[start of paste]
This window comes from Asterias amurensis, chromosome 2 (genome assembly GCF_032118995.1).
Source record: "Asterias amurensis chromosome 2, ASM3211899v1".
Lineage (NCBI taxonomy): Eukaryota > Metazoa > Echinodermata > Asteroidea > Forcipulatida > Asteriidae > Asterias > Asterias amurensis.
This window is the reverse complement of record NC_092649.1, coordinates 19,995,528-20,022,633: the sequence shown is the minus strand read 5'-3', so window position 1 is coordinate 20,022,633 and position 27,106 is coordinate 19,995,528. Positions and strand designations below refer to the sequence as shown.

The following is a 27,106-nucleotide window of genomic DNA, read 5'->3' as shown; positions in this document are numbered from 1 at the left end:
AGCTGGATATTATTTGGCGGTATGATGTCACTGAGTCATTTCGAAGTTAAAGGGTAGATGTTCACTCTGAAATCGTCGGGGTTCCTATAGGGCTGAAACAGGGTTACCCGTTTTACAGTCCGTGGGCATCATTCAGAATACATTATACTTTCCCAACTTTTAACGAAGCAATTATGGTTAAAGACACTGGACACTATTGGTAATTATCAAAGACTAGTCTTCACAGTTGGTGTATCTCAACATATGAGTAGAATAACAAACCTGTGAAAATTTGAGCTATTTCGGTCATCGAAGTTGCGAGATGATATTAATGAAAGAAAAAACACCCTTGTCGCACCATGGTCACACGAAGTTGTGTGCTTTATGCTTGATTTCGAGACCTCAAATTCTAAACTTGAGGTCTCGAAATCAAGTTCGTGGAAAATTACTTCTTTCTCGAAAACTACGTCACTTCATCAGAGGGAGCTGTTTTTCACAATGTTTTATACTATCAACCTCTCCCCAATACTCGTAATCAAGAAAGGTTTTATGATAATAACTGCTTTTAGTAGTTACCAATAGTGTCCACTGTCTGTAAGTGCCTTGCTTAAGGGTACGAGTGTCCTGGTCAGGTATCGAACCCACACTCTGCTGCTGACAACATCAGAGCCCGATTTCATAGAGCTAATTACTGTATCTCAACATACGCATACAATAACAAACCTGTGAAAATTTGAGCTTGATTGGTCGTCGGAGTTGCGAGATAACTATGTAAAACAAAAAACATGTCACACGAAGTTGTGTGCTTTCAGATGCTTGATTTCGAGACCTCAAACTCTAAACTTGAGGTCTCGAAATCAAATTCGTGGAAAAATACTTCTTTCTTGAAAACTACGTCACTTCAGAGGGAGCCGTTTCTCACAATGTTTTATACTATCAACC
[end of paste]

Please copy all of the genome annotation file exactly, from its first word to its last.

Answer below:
This window comes from Asterias amurensis, chromosome 2 (genome assembly GCF_032118995.1).
Source record: "Asterias amurensis chromosome 2, ASM3211899v1".
Lineage (NCBI taxonomy): Eukaryota > Metazoa > Echinodermata > Asteroidea > Forcipulatida > Asteriidae > Asterias > Asterias amurensis.
This window is the reverse complement of record NC_092649.1, coordinates 19,995,528-20,022,633: the sequence shown is the minus strand read 5'-3', so window position 1 is coordinate 20,022,633 and position 27,106 is coordinate 19,995,528. Positions and strand designations below refer to the sequence as shown.

The following is a 27,106-nucleotide window of genomic DNA, read 5'->3' as shown; positions in this document are numbered from 1 at the left end:
AGCTGGATATTATTTGGCGGTATGATGTCACTGAGTCATTTCGAAGTTAAAGGGTAGATGTTCACTCTGAAATCGTCGGGGTTCCTATAGGGCTGAAACAGGGTTACCCGTTTTACAGTCCGTGGGCATCATTCAGAATACATTATACTTTCCCAACTTTTAACGAAGCAATTATGGTTAAAGACACTGGACACTATTGGTAATTATCAAAGACTAGTCTTCACAGTTGGTGTATCTCAACATATGAGTAGAATAACAAACCTGTGAAAATTTGAGCTATTTCGGTCATCGAAGTTGCGAGATGATATTAATGAAAGAAAAAACACCCTTGTCGCACCATGGTCACACGAAGTTGTGTGCTTTATGCTTGATTTCGAGACCTCAAATTCTAAACTTGAGGTCTCGAAATCAAGTTCGTGGAAAATTACTTCTTTCTCGAAAACTACGTCACTTCATCAGAGGGAGCTGTTTTTCACAATGTTTTATACTATCAACCTCTCCCCAATACTCGTAATCAAGAAAGGTTTTATGATAATAACTGCTTTTAGTAGTTACCAATAGTGTCCACTGTCTGTAAGTGCCTTGCTTAAGGGTACGAGTGTCCTGGTCAGGTATCGAACCCACACTCTGCTGCTGACAACATCAGAGCCCGATTTCATAGAGCTAATTACTGTATCTCAACATACGCATACAATAACAAACCTGTGAAAATTTGAGCTTGATTGGTCGTCGGAGTTGCGAGATAACTATGTAAAACAAAAAACATGTCACACGAAGTTGTGTGCTTTCAGATGCTTGATTTCGAGACCTCAAACTCTAAACTTGAGGTCTCGAAATCAAATTCGTGGAAAAATACTTCTTTCTTGAAAACTACGTCACTTCAGAGGGAGCCGTTTCTCACAATGTTTTATACTATCAACC